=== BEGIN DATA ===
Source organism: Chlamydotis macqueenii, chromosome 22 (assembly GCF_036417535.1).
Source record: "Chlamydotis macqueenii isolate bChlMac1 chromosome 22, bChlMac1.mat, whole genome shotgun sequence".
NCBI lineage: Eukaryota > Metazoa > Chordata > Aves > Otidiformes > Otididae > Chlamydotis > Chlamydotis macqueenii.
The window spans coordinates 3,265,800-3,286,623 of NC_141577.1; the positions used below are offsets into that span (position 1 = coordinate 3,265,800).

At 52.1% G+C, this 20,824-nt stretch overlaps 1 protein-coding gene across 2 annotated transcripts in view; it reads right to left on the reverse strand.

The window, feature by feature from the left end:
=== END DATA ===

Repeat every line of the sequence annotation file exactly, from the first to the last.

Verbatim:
Source organism: Chlamydotis macqueenii, chromosome 22 (assembly GCF_036417535.1).
Source record: "Chlamydotis macqueenii isolate bChlMac1 chromosome 22, bChlMac1.mat, whole genome shotgun sequence".
NCBI lineage: Eukaryota > Metazoa > Chordata > Aves > Otidiformes > Otididae > Chlamydotis > Chlamydotis macqueenii.
The window spans coordinates 3,265,800-3,286,623 of NC_141577.1; the positions used below are offsets into that span (position 1 = coordinate 3,265,800).

At 52.1% G+C, this 20,824-nt stretch overlaps 1 protein-coding gene across 2 annotated transcripts in view; it reads right to left on the reverse strand.

The window, feature by feature from the left end: